It’s been a while since I got round to a writing a KDMC blog post. I’d been meaning to since the release of Ableton Push 2. The improved visual display on the Push 2 and the ability to manually enter slice points makes the need for a third party script (Native Kontrol PXT) less of a requirement. Its also far more intuitive from a beginners perspective giving the user the option to nudge the start point of each slice without having to use a mouse or switch over to a laptop. Price wise the unit is abit high for a student but I’m planning on keeping the tutorials within the limits of the included cut-down version of Ableton Live 9 so there wont be a need to purchase extra software. That said, ideally, with each tutorial it should be possible to replicate the workflow on another DAW or hardware sampler.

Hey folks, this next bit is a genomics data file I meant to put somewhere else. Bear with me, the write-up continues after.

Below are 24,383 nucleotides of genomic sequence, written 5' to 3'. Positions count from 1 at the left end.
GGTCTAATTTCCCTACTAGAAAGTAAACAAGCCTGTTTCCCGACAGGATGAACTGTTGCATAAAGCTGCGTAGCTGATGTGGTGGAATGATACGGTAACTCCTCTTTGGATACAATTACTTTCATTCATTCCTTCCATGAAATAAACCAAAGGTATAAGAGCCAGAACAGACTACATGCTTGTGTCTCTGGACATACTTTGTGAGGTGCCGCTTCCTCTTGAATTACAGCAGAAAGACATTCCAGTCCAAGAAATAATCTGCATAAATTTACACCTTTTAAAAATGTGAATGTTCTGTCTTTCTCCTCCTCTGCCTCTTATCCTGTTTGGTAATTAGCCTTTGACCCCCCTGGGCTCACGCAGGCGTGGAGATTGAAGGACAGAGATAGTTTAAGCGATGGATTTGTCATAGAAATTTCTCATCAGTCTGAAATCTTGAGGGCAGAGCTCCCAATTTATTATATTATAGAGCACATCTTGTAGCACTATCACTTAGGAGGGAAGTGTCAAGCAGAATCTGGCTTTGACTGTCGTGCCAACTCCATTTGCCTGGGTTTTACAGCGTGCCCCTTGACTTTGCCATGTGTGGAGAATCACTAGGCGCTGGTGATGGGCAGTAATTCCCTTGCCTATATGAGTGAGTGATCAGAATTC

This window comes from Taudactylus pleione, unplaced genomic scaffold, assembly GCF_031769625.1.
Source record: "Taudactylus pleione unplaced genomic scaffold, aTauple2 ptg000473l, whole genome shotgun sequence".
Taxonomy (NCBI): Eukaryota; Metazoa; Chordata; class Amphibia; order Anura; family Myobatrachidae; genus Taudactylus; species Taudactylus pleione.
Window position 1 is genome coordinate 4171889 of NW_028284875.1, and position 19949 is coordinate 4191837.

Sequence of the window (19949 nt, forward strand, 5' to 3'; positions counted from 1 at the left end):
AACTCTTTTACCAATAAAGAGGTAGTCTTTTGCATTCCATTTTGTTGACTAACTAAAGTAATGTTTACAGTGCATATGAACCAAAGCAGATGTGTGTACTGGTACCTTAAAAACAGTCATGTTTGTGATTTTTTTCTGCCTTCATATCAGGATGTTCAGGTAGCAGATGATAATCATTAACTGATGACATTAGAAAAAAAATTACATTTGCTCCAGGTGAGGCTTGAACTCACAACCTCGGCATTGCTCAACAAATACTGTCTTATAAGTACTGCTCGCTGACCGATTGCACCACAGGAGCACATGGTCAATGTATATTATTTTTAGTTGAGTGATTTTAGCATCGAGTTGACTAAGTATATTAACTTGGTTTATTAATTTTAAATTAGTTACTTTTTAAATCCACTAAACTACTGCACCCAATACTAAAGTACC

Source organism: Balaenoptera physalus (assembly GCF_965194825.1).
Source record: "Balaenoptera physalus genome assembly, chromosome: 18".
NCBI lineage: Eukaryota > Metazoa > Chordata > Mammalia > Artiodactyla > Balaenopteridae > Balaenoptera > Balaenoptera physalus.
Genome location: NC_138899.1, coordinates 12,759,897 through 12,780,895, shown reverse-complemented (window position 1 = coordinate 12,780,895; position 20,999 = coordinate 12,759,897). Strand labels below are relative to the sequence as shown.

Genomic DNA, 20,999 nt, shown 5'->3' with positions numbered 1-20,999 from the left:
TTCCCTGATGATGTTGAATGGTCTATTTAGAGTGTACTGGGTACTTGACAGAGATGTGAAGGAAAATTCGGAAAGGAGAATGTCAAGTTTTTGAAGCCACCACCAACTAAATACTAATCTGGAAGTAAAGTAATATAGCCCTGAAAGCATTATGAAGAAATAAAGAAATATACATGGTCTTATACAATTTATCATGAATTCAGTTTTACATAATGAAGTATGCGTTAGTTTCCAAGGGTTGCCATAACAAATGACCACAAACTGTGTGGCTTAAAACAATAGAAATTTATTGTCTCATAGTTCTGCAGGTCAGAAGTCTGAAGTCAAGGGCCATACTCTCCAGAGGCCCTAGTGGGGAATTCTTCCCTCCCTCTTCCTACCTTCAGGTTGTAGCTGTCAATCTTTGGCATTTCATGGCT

From a course content point of view I’ve been fine tuning the notes I’ve taken from the various courses/books I studied over the past six years to try and whittle the info down to the key points. I’ve also been going thru the latest edition of Bob Katz’s excellent Mastering Audio. Although the paper quality has gone downhill since the first edition the extra chapters are a great addition. His definition of compression and expansion (‘un-compression’) are very straightforward and easier to grasp, I thought, than in Roey Izhaki’s book Mixing Audio. I’m finding there is alot of cross-over between orchestration and sound engineering particularly with regards balancing the frequency spectrum (e.g on the one side making sure an EQ is’nt too harsh sounding on a mix and on the other that an arrangement in the high section of an instruments range is’nt too fatiguing – they both effect the overall balance of the piece). There’s also alot of similarities in the use and control of macro and microdynamics (long term and short term loudness). I’m very interested at the prospect of coming up with ways of teaching the basics of orchestration and sound engineering in tandem.